Three years ago Dominican-American author Junot Diaz released his debut novel, â€œThe Brief Wondrous Life of Oscar Wao.â€ Almost immediately, the book was greeted with praise from critics in literary circles around the world.
Since its publication, the book has been awarded with the coveted National Book Critics Circle Award and the Pulitzer Prize for fiction.
The story centers on the young Oscar de Leon, a Dominican-American â€œsuper-nerdâ€ with a love of comic books, role-playing games and Japanese animation.
Though the bookâ€™s title references Ernest Hemingwayâ€™s short story â€œThe Short Happy Life of Francis MacComberâ€ â€“â€“ a story of a manâ€™s struggle to attain manhood â€“â€“ Oscar fails from page one to the novelâ€™s end to live up to the high level of machismo associated with his fellow Dominican men.
Like all members of his family, Oscar is haunted by a curse called a fuku, which supposedly will lead him inevitably to sorrow and doom. Interspersed with the narrative of Oscarâ€™s life, the novel tells the story of the De Leon family, and by extension, their fuku in the Dominican Republic.
Diaz uses this fiction to educate his readers on the tyrannical regime of Dominican dictator Rafael Trujillo, who ruled the country from 1930 until his assassination in 1961.
Diazâ€™s use of language throughout the book brings to mind a hip, contemporary Kurt Vonnegut. The novel is rife with obscure historical and science fiction references, with the notorious Trujillo compared to J.R.R. Tolkienâ€™s Sauron or Darth Vader, and is littered with Spanish words and sayings.
The read is easy, and Diazâ€™s tendency toward hip-hop phrasings and rhythms keep the pages turning. The number of references and Spanish phrases will have readers turning to the bookâ€™s footnotes, which sometimes are so numerous they take up the bulk of the page.
As the title promises, the novel guides through Oscarâ€™s entire life â€“â€“ brief though it may be. Diaz shows us his comically pathetic encounters with his peers, girls, and members of his own family, along with the solace Oscar seems to find in his fantasy games and comics.
The plot does not hamstring itself by becoming another nerd comedy though â€“â€“ think â€œNapoleon Dynamite.â€ By incorporating a vivid telling of the De Leon family history, Diaz places Oscarâ€™s story in the broader context of the struggles of his family and the entire Dominican people.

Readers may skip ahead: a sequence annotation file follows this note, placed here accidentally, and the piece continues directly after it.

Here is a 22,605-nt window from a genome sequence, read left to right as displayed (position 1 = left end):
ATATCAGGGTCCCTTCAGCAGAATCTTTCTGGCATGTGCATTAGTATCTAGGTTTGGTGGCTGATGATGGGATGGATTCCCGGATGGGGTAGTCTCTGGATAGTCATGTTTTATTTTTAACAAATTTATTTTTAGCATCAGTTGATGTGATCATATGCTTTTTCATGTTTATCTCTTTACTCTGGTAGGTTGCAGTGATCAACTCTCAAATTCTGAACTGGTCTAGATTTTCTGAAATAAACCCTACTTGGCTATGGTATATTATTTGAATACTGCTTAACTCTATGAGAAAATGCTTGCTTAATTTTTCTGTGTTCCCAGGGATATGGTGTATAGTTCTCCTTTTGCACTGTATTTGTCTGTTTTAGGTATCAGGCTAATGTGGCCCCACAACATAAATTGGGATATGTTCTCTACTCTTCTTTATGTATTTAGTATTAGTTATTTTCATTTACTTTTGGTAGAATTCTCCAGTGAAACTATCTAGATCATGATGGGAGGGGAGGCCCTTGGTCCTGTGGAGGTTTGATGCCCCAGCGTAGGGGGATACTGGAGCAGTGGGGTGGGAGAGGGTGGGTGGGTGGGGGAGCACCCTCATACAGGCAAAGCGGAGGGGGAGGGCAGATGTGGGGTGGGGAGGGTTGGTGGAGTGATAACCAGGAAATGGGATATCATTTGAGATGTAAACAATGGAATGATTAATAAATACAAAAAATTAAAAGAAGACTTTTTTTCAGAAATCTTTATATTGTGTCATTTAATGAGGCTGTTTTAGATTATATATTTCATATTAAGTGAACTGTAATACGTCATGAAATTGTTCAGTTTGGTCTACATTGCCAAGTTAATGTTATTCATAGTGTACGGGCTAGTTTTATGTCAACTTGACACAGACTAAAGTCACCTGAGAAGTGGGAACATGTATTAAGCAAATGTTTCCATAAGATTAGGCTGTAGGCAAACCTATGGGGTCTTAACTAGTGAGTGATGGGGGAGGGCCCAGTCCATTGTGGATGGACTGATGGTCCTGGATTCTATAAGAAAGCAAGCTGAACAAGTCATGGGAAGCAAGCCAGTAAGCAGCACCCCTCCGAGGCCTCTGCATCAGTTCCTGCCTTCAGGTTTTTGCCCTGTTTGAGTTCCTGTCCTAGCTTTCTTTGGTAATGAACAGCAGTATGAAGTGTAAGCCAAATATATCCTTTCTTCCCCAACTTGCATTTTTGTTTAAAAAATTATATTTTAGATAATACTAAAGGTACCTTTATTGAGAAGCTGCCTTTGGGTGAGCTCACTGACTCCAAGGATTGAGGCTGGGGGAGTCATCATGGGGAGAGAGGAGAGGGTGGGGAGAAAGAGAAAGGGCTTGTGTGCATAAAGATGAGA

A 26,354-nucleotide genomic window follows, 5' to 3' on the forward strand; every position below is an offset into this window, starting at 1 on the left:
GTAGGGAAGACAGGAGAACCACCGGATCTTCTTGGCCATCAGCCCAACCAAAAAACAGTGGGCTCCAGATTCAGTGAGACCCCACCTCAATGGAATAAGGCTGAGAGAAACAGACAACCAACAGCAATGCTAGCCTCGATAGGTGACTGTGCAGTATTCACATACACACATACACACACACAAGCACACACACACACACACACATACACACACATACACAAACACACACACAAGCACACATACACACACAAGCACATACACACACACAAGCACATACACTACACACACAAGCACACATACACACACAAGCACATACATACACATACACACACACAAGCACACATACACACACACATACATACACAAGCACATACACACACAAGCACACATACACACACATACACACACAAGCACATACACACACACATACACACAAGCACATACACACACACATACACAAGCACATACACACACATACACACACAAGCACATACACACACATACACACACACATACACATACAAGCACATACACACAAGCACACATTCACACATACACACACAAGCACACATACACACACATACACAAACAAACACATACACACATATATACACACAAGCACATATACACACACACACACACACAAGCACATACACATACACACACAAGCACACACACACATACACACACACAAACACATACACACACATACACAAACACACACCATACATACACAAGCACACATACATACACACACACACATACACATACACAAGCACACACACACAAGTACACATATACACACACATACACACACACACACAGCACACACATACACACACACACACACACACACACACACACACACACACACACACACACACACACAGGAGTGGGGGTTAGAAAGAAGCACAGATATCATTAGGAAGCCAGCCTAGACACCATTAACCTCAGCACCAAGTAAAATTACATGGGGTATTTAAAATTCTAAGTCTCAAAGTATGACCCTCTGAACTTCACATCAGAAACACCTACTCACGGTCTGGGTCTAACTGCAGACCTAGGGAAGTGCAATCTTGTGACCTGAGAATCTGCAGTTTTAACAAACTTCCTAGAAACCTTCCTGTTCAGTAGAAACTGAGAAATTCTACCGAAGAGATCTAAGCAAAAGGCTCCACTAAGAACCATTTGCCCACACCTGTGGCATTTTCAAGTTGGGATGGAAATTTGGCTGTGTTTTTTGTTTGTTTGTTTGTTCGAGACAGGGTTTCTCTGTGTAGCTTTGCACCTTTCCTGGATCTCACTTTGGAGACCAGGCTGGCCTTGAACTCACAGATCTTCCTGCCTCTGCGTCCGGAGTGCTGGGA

â€œThe Brief Wondrous Life of Oscar Waoâ€ is, from all angles, a mutt of a novel. As a Latin American author, he writes a world infused with a magical realism that echoes Garcia Marquez.
As a humorist, he writes about even the most difficult or macabre suspects â€“â€“ the novel includes a number of scenes where members of the De Leon family are raped or murdered by members of the Trujillo regime â€“â€“ with a shocking degree of irreverence.
As a student of contemporary language, he lends his prose an urban flare that is all-too often attempted but rarely perfected by slam poets and urban novelists. Diazâ€™s use of slang, both in English and Spanish, never comes off as contrived, but instead flows like it was coming straight from the lips of the cocky Dominican boys who torment Oscar throughout the novel.
Diaz seems to have been trying to create a unique Dominican-American voice in contemporary literature, and he succeeded by leaps and bounds.
While his numerous influences may often be very clear, it has been a long time since the literary community saw a voice as unique as Diazâ€™s. And I suspect the next will be a long time in coming.
News Editor Matt Minich can be reached at email@example.com.